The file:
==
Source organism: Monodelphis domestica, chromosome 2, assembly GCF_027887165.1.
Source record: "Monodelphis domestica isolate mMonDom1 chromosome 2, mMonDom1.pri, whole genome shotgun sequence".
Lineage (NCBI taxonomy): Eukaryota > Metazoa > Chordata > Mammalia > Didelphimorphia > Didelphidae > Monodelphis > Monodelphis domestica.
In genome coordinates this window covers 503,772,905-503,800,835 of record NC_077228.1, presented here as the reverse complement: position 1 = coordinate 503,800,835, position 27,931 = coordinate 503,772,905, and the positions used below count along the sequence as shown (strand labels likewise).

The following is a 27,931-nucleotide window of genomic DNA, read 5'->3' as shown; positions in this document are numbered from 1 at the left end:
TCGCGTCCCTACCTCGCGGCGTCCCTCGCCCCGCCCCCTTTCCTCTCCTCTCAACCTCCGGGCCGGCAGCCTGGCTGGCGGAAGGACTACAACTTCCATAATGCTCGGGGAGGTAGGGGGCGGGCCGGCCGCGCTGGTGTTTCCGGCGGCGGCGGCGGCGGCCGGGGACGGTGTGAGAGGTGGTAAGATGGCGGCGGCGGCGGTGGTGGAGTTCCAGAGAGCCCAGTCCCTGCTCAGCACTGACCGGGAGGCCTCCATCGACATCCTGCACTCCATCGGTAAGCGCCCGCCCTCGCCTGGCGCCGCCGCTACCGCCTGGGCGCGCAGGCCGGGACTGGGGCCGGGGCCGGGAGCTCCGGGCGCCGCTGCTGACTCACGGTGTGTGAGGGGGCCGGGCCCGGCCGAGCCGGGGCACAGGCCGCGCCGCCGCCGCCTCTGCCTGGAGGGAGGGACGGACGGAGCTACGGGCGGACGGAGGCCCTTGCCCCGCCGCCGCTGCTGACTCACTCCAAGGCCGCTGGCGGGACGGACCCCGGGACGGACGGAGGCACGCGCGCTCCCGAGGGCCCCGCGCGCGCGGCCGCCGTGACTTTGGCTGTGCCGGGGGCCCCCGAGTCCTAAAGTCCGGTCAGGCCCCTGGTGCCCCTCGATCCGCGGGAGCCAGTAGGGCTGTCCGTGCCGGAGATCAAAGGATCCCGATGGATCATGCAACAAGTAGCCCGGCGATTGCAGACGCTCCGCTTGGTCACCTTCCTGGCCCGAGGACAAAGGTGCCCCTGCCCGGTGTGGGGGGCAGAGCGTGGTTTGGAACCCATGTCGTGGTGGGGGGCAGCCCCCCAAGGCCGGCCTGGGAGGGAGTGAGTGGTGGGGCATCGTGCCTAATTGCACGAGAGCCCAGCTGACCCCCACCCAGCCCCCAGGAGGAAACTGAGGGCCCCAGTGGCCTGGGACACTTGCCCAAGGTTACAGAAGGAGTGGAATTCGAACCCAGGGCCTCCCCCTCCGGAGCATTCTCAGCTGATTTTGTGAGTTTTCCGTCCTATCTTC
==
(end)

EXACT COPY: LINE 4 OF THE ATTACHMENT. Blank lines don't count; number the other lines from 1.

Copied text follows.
In genome coordinates this window covers 503,772,905-503,800,835 of record NC_077228.1, presented here as the reverse complement: position 1 = coordinate 503,800,835, position 27,931 = coordinate 503,772,905, and the positions used below count along the sequence as shown (strand labels likewise).